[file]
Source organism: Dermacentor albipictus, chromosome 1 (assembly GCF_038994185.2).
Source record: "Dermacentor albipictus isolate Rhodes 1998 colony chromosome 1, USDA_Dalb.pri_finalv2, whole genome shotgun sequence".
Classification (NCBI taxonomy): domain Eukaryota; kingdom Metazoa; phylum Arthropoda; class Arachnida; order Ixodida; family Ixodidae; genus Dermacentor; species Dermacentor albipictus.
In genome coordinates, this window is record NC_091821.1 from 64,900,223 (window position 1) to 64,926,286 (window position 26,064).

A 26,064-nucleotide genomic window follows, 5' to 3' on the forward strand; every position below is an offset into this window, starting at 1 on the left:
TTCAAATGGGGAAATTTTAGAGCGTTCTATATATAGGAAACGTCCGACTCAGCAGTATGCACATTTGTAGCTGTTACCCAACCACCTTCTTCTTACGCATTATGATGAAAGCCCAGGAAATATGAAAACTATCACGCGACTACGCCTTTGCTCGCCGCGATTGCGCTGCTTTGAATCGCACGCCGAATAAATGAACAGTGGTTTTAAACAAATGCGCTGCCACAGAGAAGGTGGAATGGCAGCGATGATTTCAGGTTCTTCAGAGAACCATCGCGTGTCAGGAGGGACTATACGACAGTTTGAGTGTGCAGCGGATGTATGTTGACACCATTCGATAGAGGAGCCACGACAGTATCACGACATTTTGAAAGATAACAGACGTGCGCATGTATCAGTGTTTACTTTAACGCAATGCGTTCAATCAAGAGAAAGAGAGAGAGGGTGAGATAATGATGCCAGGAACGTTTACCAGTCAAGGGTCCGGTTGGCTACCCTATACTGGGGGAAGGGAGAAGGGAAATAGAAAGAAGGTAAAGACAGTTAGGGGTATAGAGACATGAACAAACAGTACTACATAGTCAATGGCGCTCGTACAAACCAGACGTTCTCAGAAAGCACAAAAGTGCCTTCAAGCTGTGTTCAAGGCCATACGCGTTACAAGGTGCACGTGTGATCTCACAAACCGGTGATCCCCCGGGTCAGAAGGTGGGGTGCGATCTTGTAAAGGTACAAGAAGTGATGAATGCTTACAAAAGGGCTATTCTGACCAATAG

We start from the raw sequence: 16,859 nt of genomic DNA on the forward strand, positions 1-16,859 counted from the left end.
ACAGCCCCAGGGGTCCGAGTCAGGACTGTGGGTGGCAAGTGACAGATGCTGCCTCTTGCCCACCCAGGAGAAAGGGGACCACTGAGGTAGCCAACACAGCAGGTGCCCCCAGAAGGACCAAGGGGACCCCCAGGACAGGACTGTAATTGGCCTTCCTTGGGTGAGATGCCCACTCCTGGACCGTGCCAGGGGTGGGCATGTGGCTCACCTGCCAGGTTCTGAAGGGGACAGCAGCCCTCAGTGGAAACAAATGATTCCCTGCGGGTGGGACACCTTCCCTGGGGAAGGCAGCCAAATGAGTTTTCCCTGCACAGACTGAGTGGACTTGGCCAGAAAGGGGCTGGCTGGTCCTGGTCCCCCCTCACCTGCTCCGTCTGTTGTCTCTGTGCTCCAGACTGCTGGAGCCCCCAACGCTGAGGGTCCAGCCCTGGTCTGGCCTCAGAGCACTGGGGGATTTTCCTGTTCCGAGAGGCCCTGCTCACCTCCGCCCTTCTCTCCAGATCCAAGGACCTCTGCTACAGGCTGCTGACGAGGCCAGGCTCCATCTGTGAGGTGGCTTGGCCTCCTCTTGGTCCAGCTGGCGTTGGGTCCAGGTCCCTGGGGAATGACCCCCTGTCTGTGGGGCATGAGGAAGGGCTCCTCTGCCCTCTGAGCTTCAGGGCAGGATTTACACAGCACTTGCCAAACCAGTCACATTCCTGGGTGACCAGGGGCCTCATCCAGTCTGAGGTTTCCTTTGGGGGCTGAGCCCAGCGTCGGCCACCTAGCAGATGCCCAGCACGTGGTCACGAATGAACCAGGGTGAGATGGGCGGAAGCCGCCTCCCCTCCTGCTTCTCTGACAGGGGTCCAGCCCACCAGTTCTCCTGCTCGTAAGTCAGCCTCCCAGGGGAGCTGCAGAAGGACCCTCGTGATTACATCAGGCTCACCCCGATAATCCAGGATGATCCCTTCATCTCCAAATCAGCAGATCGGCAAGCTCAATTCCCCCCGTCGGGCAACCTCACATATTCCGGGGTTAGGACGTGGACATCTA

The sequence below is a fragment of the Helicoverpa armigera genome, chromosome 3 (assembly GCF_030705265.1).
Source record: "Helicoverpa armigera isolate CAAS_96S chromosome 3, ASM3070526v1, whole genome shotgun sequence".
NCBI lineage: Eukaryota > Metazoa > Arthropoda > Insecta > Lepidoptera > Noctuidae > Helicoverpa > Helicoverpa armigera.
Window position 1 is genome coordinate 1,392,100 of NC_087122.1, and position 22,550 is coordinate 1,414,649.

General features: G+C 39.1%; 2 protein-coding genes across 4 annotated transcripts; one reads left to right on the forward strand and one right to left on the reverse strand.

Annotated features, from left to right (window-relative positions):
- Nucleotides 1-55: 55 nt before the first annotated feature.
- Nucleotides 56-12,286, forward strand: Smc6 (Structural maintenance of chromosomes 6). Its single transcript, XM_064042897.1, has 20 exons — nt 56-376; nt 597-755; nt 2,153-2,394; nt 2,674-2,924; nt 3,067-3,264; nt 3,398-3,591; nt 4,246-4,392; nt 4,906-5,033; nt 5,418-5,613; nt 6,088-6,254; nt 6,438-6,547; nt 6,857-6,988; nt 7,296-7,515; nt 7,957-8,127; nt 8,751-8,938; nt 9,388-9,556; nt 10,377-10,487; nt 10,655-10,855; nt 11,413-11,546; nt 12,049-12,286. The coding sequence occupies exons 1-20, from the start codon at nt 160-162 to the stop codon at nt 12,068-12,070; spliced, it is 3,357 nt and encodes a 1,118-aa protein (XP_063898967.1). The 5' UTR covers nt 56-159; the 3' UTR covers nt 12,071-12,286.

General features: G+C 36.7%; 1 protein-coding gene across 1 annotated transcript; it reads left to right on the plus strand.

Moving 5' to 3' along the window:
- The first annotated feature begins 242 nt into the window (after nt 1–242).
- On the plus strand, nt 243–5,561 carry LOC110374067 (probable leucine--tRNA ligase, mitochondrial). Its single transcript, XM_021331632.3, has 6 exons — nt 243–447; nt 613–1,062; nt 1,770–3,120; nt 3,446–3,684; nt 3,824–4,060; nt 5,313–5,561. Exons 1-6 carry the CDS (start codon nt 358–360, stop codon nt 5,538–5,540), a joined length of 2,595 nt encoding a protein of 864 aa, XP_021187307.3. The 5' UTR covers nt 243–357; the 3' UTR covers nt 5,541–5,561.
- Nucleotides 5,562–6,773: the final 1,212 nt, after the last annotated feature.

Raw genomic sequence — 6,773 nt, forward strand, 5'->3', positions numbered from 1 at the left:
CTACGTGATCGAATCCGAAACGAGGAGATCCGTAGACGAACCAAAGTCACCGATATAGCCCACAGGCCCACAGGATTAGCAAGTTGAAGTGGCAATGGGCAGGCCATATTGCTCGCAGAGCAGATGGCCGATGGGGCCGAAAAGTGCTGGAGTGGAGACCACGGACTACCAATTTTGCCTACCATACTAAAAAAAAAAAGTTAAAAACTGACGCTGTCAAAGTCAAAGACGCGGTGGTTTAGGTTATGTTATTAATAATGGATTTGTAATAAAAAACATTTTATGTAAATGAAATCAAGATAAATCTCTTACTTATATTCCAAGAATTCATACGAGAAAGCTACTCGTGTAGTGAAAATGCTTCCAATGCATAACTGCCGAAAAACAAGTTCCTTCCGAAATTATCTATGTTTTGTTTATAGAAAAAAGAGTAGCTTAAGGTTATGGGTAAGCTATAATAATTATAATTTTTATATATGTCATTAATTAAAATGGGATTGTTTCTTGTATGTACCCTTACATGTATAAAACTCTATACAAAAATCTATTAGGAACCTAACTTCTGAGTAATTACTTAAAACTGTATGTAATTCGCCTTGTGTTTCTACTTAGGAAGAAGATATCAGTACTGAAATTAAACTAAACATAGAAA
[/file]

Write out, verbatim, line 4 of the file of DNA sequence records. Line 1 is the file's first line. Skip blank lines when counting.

In genome coordinates, this window is record NC_091821.1 from 64,900,223 (window position 1) to 64,926,286 (window position 26,064).